The annual Giving USA Foundation report has just been released, and the numbers tell an interesting story about corporate giving. An alarming story, that is.
Here’s what you need to know:
Americans gave $335.17 billion to charity in 2013. Which sounds good until you read the fine print and understand that we’re barely keeping up as a percentage of the GDP.
Charitable contributions in the U.S. grew 4.4 percent in 2013 but still haven’t rebounded to peak levels achieved before the economic recession.
Individuals donated $240.6 billion to charities, up 4 percent from 2012.
At 72% of all giving, individual giving represents the largest portion and fastest growing area of giving.
The increase in individual giving is leading the charge to create a fourth straight year of growth in total giving.
Of four sources of giving that were assessed – individuals, foundations, bequests and corporations – every kind of giving rose in 2013 except for corporate giving.
Corporate giving fell by nearly 2 percent, to $17.9 billion.
The drop in corporate giving is troubling for all parties involved. Nonprofits lean heavily on corporations for giving, and when numbers are down they must scramble for alternative sources of funding. And companies are playing with their own bottom lines when they skimp on corporate philanthropy. Now more than ever, employees are paying close attention to the philanthropic behavior of corporations and evaluating them accordingly.
As Greg Cantori, president and CEO of Maryland Nonprofits, observed to The Baltimore Sun, “It’s distressing because companies have been hanging onto cash and not giving up their capital base. It doesn’t make sense to me. They’re not hiring unless they absolutely have to.”
The good news is that companies are increasingly finding other ways to give back, especially in the form of volunteering. And the dollar value of volunteering is significant. In Maryland, for instance, the economic value of volunteering has been estimated at $25.43 an hour, according to Independent Sector, a national collection of nonprofits, foundations and corporations. As a part of our total economy, that number adds up to hundreds of millions of dollars.
While volunteering has become a hot way of giving back, too many companies overlook in kind gifts, an excellent way for business leaders to give back by leveraging their corporate strengths and assets. It can be an easy lift for companies, with the reward of a nice tax deduction accompanying the significant impact in one’s community or across the world (in the case of donating materials to assist with global disasters, for example). Not to mention increased employee engagement, recruitment, retention and the plain ol’ good karma of responsible corporate citizenship.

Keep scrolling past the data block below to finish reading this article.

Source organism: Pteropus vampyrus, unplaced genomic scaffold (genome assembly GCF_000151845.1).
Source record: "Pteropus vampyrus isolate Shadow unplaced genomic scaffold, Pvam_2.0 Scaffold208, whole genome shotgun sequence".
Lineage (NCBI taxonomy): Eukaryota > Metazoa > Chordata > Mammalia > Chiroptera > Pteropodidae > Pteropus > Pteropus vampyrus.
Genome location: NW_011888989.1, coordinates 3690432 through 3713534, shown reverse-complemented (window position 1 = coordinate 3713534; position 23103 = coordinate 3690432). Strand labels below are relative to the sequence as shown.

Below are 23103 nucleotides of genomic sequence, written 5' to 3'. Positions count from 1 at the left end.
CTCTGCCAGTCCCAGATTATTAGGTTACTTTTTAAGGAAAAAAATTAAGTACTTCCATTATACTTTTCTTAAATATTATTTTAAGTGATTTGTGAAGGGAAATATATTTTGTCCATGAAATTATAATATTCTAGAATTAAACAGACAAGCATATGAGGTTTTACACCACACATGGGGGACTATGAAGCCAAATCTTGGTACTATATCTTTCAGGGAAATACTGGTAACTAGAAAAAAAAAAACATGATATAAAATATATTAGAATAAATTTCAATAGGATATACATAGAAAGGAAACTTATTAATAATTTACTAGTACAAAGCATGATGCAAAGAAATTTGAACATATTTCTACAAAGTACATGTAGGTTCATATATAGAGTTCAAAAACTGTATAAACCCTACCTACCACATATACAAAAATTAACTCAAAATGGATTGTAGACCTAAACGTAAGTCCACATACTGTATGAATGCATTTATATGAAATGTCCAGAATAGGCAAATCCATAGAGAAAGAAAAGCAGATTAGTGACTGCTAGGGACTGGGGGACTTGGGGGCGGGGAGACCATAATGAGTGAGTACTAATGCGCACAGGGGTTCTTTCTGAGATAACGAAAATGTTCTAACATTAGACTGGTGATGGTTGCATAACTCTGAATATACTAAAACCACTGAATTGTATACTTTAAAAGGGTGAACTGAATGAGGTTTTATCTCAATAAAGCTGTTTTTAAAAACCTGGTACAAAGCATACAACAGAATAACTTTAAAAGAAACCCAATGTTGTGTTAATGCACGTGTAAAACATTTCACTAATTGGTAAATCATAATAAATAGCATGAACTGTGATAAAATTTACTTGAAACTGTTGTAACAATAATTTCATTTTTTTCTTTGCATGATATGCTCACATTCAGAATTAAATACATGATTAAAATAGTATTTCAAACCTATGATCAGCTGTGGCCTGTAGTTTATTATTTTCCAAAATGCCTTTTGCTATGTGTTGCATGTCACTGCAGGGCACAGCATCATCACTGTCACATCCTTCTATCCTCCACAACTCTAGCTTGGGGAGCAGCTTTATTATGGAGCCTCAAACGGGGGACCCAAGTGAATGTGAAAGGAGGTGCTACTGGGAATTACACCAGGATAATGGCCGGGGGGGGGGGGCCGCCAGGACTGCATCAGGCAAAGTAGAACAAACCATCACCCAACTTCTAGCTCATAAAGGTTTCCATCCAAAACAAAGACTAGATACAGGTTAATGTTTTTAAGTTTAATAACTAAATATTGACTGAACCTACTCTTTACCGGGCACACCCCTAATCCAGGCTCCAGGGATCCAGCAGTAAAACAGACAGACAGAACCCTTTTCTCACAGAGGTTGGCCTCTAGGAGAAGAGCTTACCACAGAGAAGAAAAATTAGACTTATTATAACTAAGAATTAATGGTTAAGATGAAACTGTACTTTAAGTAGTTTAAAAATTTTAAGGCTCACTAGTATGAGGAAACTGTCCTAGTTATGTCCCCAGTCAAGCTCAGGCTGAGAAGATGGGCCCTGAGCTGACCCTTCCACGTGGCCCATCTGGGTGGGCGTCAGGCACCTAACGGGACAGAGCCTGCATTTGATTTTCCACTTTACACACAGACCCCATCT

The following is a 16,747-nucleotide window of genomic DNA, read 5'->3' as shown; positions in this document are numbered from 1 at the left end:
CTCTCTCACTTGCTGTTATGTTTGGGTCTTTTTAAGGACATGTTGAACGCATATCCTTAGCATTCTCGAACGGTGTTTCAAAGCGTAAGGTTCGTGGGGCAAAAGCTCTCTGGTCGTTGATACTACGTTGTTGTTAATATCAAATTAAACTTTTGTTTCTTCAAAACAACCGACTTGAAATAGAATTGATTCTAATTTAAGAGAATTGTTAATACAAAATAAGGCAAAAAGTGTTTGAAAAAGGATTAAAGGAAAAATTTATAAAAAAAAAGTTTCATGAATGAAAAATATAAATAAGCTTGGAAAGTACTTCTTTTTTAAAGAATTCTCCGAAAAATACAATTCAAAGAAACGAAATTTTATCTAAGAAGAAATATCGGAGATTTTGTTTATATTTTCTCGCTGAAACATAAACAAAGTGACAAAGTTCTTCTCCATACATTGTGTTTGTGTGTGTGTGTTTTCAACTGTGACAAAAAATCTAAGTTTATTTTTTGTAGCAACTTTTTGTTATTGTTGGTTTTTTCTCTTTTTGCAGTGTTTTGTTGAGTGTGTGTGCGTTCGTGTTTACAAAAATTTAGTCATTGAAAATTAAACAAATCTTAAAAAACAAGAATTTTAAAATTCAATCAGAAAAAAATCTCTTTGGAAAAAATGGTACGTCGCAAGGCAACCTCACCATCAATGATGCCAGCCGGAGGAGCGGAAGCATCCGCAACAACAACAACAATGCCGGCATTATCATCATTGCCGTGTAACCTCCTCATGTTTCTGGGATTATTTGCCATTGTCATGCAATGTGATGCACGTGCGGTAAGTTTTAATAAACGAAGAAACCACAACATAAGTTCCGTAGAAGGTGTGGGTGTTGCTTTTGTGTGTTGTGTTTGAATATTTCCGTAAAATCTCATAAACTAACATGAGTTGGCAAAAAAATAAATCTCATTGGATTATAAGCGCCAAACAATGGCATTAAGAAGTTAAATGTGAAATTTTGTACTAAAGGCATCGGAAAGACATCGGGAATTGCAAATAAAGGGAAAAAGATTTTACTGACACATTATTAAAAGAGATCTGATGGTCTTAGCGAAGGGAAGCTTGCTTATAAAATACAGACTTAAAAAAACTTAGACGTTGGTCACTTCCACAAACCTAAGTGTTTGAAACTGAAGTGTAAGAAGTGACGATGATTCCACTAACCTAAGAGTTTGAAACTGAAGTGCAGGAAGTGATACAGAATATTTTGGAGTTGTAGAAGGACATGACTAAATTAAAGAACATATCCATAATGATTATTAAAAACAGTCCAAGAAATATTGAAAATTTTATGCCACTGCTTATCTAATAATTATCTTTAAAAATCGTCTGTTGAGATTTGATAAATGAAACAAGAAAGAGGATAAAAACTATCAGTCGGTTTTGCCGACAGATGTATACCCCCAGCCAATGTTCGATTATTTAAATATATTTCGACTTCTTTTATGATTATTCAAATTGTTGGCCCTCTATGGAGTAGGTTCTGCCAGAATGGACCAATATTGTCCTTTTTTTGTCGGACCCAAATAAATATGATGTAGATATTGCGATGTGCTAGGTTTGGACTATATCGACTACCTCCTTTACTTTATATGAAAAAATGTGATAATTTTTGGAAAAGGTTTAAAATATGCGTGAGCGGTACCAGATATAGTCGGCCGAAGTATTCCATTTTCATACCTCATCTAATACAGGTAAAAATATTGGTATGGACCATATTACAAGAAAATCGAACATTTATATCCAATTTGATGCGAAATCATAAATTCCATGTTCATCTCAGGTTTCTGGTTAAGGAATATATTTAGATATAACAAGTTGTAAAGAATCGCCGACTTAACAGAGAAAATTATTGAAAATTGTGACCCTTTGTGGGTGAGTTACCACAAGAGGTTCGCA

As company leaders ramp up their volunteering programs, most do seem to understand the importance of workplace giving programs as well. According to a recent survey by America’s Charities, companies increasingly recognize that corporate giving is no longer just about giving; it’s about creating fully integrated opportunities to engage employees. The old way of doing things, where volunteering, giving, pro bono work and engagement were all separate buckets spread out over the company, is yesterday’s news. Businesses now recognize that all of these practices fall within the same camp and need to function as a coordinated effort.
Over 80% of the surveyed companies agree that their company is committed to a giving program. They also agree that employee giving impacts their ability to attract and retain talent. Fundraising and networking events are increasingly popular, with more than 50% companies having increased the number of giving events they offer. Corporate matches are becoming more common, as businesses recognize that matching is a key tool to motivate employee giving through the workplace rather than individually. Nearly two-thirds of employers surveyed indicate they match employee payroll contributions, a 58% increase since 2006.
All of this is well and good. So why are corporate numbers down when it comes to giving? An integrated approach that combines volunteering and giving is certainly an effective way to engage employees and impact nonprofits, so the fact that more and more companies are charting this path is encouraging. As I wrote about recently, most companies are harboring an army of employees who possess amazing potential that is going largely untapped. Wasted impact is, in my view, a crime. CEO’s should do everything possible to keep the skills and passions of their employees within the walls of their company by deploying them into the community for the greater good of all.
But in their zeal for the new, CEOs shouldn’t forget the basics, either. While old-fashioned checkbook philanthropy isn’t the only way that companies give back to nonprofits anymore, as it once was, company leaders must lead by example if they want employees to give back and put their own corporate dollars where their mouths are.
Get out your checkbooks, CEOs.